Feeling good caught me by surprise. Now, it’s part of my emotional landscape.
I’ve lived with depression for as long as I can remember. Admittedly, I didn’t have the vocabulary to express it as such in my preteen years. But what others most likely saw as “teenage angst” or hormone imbalances, I can now discern as the burgeoning manifestation of my most debilitating mental health symptoms, like suicidal ideation.
Years passed, and when I was about 21, my doctor shared that, in addition to depression, I also had borderline personality disorder (BPD). The condition, characterized by difficulties regulating emotions, affects an estimated 1.4 percent of the adult U.S. population.
I learned that it wasn’t unusual to have both conditions. In fact, BPD does typically co-occur with other mental health conditions, such as anxiety, mood disorders, and impulse control disorders.
Once I knew this, I began to accept that frequent depressive episodes would be part of my life.
Depression affects people differently — mine made me slow, as if I was in power-saver mode. Cooking and other household chores would feel like mammoth tasks. In the most severe of these periods, I would stay in bed and only move when I needed to use the bathroom.
When these symptoms became particularly disruptive, my doctor recommended that I start taking medication.
Now, almost 5 years later, I have been on various types of antidepressants. Initially, I was shocked at the positive effect they had on me. I didn’t feel cured, but I could function, so their power was a revelation.
Not to mention, the thoughts that used to tell me to harm myself were gone. For better or worse, they were replaced with a sense of emotional blunting, making me feel like I was in a dull vacuum.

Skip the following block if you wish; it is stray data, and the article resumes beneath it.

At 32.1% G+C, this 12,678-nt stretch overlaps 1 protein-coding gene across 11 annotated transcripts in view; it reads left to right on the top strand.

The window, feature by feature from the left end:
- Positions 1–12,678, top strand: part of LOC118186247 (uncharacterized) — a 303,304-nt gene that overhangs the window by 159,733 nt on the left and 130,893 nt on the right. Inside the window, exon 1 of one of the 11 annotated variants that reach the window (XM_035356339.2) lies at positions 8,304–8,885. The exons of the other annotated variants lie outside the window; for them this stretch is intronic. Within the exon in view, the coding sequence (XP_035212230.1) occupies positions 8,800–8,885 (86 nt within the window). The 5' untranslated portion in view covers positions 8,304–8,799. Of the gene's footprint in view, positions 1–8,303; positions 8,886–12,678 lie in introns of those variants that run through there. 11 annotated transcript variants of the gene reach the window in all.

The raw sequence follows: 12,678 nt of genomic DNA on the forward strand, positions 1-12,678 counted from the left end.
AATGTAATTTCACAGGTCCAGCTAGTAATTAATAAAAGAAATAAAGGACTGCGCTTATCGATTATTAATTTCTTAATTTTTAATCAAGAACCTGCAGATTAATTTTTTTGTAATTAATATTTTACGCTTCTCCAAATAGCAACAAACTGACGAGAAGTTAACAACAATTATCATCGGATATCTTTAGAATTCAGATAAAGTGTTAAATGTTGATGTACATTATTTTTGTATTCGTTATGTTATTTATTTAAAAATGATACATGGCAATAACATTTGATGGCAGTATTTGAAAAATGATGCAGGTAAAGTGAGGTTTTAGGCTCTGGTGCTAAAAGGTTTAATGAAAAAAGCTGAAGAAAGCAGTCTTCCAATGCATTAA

My mental health would still ebb and flow, and there would be days when I’d feel too fatigued to go about my regular activities. But after a while, I became skilled at noticing the warning signs, like sleeping for longer than usual.
So, with the help of my therapist, I constructed a plan to help manage my symptoms. It helped me develop better habits, like scaling back on work and being consistent with my self-care. I learned to live with my depression.
No wonder I felt so distressed when I realized it had been a while since I’d consistently followed my plan.
I was in the gym when I noticed how good I felt.
At first, I thought it could be the endorphins, but as someone who’d been exercising regularly for months, I knew what that felt like, and I could tell this wasn’t the same.
Upon further reflection, I realized that the chronic emptiness and sadness I had become accustomed to hadn’t been present for a while — perhaps a few weeks at least. It was the first real break I’d had from a depressive episode in over 4 years.
However, instead of celebrating my improving mental health, I began to panic. My mind went to a study I’d read about how people with BPD have a higher risk of being misdiagnosed with bipolar disorder, and I was worried that I’d experienced the inverse situation.
After talking about it with my therapist, I realized I didn’t have a manic episode, which can be caused by bipolar disorder. Instead, my depressive episode had simply ended.
With the help of my therapist, I’ve realized that my earlier obsessive worries and thoughts were attempts at avoiding disappointment. I’d also become so used to feeling empty that it was a shock to my system when that familiar feeling was gone.
Even now, my mental health varies, but I no longer feel like I’m faking my way through life. I no longer have to internally debate whether I’m joyful — I feel it. It’s no longer such a battle to fight away my negative thoughts, and I’ve cut back on my drinking, which I sometimes used as a coping strategy.